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grene, neglect, and habit of disobedience upon other wholesome laws, that are fit to be continued in practice and execution; so that our laws endure the torment of Mezentius:

"The living die in the arms of the dead." Lastly, There is such an accumulation of statutes concerning one matter, and they so cross and intricate, as the certainty of law is lost in the heap; as your majesty had experience last day upon the point, Whether the incendiary of Newmarket should have the benefit of his clergy.

Obj. II. That it is a great innovation; and, innovations are dangerous beyond foresight.

this kingdom, and gave them the strength of a fagot bound, which formerly were dispersed.

The statutes of King Edward the First were fundamental. But, I doubt, I err in producing so many examples: for, as Cicero saith to Cæsar, so may I say to your majesty; "Nil vulgare te dignum videri possit."

Obj. III. In this purging of the course of the common laws and statutes, much good may be taken away.

Resp. In all purging, some good humours may pass away; but that is largely recompensed by lightening the body of much bad.

Obj. IV. Labour were better bestowed, in bringing the common laws of England to a text law, as the statutes are, and setting both of them down in method and by titles.

Resp. All purgings and medicines, either in the civil or natural body, are innovations: so as that argument is a common place against all noble reformations. But the truth is, that this work Resp. It is too long a business to debate, ought not to be termed or held for any innovation whether "lex scripta, aut non scripta," a text in the suspected sense. For those are the inno-law, or customs well registered, with received vations which are quarrelled and spoken against, and approved grounds and maxims, and acts and that concern the consciences, estates, and fortunes of particular persons: but this of general ordinance pricketh not particulars, but passeth "sine strepitu." Besides, it is on the favourable part; for it easeth, it presseth not: and, lastly, it is rather matter of order and explanation than of alteration. Neither is this without precedent in former govern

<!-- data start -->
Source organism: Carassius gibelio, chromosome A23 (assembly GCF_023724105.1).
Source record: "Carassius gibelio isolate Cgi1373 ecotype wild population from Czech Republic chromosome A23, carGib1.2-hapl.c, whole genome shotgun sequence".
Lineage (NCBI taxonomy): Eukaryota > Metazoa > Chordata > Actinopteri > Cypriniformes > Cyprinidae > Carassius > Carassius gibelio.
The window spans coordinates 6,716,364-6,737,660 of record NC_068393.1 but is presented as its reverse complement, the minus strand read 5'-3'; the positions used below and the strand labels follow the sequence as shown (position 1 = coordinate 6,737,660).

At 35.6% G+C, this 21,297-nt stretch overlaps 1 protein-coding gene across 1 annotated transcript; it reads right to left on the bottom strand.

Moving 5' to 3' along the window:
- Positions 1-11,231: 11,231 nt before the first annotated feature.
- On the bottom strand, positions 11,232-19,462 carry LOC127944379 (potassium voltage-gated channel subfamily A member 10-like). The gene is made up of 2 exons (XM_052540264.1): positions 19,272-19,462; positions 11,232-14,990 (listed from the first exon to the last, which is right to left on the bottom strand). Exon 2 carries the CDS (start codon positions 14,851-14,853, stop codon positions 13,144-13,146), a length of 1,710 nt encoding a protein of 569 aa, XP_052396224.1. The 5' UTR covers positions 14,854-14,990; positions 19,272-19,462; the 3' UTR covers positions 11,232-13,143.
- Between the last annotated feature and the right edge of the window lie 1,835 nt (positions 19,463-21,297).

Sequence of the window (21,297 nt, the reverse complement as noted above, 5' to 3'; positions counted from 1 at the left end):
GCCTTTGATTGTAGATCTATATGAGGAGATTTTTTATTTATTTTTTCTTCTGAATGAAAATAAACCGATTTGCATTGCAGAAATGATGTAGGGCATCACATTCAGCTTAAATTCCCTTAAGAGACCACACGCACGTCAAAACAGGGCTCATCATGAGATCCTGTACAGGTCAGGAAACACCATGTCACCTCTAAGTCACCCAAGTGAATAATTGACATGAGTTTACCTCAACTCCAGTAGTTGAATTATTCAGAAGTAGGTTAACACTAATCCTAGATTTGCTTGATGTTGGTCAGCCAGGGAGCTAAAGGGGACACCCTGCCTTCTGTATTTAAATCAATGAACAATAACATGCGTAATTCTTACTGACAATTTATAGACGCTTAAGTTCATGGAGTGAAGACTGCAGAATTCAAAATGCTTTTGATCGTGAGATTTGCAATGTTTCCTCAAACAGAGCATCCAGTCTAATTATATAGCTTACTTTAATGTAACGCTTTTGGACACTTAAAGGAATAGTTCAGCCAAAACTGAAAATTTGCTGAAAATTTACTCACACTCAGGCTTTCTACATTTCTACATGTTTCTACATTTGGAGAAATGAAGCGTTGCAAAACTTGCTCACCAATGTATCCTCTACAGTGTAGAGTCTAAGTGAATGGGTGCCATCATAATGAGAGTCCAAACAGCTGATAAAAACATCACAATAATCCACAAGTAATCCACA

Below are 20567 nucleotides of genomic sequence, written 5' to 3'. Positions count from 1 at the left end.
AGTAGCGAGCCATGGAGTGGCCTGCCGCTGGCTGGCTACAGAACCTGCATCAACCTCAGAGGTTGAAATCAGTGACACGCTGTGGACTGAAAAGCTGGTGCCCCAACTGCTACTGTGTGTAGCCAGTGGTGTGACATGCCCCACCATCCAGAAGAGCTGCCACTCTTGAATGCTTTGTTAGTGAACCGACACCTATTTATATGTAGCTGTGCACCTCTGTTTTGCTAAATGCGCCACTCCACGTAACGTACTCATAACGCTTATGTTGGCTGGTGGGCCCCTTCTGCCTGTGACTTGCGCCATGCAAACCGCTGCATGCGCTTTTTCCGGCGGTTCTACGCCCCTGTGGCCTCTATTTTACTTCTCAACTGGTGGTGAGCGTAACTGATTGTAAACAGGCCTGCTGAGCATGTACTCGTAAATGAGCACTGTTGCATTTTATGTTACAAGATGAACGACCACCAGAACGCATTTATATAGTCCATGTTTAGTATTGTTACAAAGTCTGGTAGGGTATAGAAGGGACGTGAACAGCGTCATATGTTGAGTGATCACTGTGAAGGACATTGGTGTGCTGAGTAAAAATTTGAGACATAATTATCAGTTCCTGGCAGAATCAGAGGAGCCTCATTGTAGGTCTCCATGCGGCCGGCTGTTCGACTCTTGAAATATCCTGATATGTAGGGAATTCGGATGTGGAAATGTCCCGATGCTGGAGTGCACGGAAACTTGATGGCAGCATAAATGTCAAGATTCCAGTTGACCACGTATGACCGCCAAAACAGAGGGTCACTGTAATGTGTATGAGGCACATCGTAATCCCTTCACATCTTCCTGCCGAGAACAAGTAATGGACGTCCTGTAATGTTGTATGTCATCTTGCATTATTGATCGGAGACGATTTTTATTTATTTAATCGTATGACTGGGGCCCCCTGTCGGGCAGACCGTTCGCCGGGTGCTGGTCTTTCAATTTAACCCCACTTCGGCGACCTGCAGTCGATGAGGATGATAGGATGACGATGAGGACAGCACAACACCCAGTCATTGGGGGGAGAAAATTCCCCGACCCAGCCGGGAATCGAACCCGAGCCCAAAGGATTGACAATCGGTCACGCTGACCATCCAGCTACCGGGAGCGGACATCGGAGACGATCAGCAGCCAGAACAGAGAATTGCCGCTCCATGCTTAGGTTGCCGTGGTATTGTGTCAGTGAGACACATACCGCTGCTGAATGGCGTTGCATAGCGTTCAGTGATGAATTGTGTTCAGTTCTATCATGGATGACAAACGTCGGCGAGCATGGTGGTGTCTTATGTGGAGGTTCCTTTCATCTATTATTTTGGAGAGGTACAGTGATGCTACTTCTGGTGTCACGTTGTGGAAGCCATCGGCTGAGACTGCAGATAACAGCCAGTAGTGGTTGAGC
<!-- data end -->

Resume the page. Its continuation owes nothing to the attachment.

ments.

The Romans, by their decemvirs, did make their twelve tables; but that was indeed a new enacting or constituting of laws, not a registering or recompiling; and they were made out of the laws of the Grecians, not out of their own customs.

In Athens they had sexviri, which were standing commissioners to watch and to discern what laws waxed improper for the time; and what new law did, in any branch, cross a former law, and so, "ex officio," propounded their repeals.

King Lewis XI. of France, had it in his intention to have made one perfect and uniform law, out of the civil law, Roman, and the provisional customs of France.